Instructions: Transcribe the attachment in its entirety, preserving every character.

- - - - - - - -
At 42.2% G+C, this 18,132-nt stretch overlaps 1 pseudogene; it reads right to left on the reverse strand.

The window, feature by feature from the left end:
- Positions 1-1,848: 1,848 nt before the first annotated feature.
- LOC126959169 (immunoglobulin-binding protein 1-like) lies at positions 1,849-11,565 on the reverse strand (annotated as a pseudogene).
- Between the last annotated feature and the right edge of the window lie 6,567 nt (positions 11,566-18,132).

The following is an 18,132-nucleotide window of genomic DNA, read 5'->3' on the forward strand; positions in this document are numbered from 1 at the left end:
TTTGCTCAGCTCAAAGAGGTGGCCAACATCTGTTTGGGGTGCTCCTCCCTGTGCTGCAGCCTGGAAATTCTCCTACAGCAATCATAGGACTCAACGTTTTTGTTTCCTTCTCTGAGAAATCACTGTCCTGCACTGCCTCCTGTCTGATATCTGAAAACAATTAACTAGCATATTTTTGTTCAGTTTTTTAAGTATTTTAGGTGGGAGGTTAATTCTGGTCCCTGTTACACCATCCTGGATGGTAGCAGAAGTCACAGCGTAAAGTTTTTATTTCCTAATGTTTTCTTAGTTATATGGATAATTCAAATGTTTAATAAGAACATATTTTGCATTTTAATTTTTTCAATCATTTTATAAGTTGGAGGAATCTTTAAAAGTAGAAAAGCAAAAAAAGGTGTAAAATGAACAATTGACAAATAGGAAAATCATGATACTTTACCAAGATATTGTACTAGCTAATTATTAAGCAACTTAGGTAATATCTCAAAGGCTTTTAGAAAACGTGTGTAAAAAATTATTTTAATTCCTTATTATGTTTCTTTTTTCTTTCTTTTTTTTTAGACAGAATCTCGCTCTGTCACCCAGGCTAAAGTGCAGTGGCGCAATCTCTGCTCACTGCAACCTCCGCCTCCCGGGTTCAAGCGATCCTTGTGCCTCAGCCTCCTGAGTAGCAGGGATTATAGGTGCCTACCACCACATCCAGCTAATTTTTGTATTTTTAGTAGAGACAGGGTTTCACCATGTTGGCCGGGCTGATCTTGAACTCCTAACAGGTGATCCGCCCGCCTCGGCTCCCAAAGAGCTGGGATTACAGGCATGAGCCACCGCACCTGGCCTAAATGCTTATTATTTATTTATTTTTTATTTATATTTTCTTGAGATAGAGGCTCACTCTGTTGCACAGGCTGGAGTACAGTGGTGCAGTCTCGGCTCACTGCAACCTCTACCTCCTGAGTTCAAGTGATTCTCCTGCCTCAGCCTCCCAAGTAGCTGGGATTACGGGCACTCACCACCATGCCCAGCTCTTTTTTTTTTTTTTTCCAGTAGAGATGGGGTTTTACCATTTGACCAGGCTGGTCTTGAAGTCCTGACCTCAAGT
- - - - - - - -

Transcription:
At 42.2% G+C, this 18,132-nt stretch overlaps 1 pseudogene; it reads right to left on the reverse strand.

The window, feature by feature from the left end:
- Positions 1-1,848: 1,848 nt before the first annotated feature.
- LOC126959169 (immunoglobulin-binding protein 1-like) lies at positions 1,849-11,565 on the reverse strand (annotated as a pseudogene).
- Between the last annotated feature and the right edge of the window lie 6,567 nt (positions 11,566-18,132).

The following is an 18,132-nucleotide window of genomic DNA, read 5'->3' on the forward strand; positions in this document are numbered from 1 at the left end:
TTTGCTCAGCTCAAAGAGGTGGCCAACATCTGTTTGGGGTGCTCCTCCCTGTGCTGCAGCCTGGAAATTCTCCTACAGCAATCATAGGACTCAACGTTTTTGTTTCCTTCTCTGAGAAATCACTGTCCTGCACTGCCTCCTGTCTGATATCTGAAAACAATTAACTAGCATATTTTTGTTCAGTTTTTTAAGTATTTTAGGTGGGAGGTTAATTCTGGTCCCTGTTACACCATCCTGGATGGTAGCAGAAGTCACAGCGTAAAGTTTTTATTTCCTAATGTTTTCTTAGTTATATGGATAATTCAAATGTTTAATAAGAACATATTTTGCATTTTAATTTTTTCAATCATTTTATAAGTTGGAGGAATCTTTAAAAGTAGAAAAGCAAAAAAAGGTGTAAAATGAACAATTGACAAATAGGAAAATCATGATACTTTACCAAGATATTGTACTAGCTAATTATTAAGCAACTTAGGTAATATCTCAAAGGCTTTTAGAAAACGTGTGTAAAAAATTATTTTAATTCCTTATTATGTTTCTTTTTTCTTTCTTTTTTTTTAGACAGAATCTCGCTCTGTCACCCAGGCTAAAGTGCAGTGGCGCAATCTCTGCTCACTGCAACCTCCGCCTCCCGGGTTCAAGCGATCCTTGTGCCTCAGCCTCCTGAGTAGCAGGGATTATAGGTGCCTACCACCACATCCAGCTAATTTTTGTATTTTTAGTAGAGACAGGGTTTCACCATGTTGGCCGGGCTGATCTTGAACTCCTAACAGGTGATCCGCCCGCCTCGGCTCCCAAAGAGCTGGGATTACAGGCATGAGCCACCGCACCTGGCCTAAATGCTTATTATTTATTTATTTTTTATTTATATTTTCTTGAGATAGAGGCTCACTCTGTTGCACAGGCTGGAGTACAGTGGTGCAGTCTCGGCTCACTGCAACCTCTACCTCCTGAGTTCAAGTGATTCTCCTGCCTCAGCCTCCCAAGTAGCTGGGATTACGGGCACTCACCACCATGCCCAGCTCTTTTTTTTTTTTTTTCCAGTAGAGATGGGGTTTTACCATTTGACCAGGCTGGTCTTGAAGTCCTGACCTCAAGT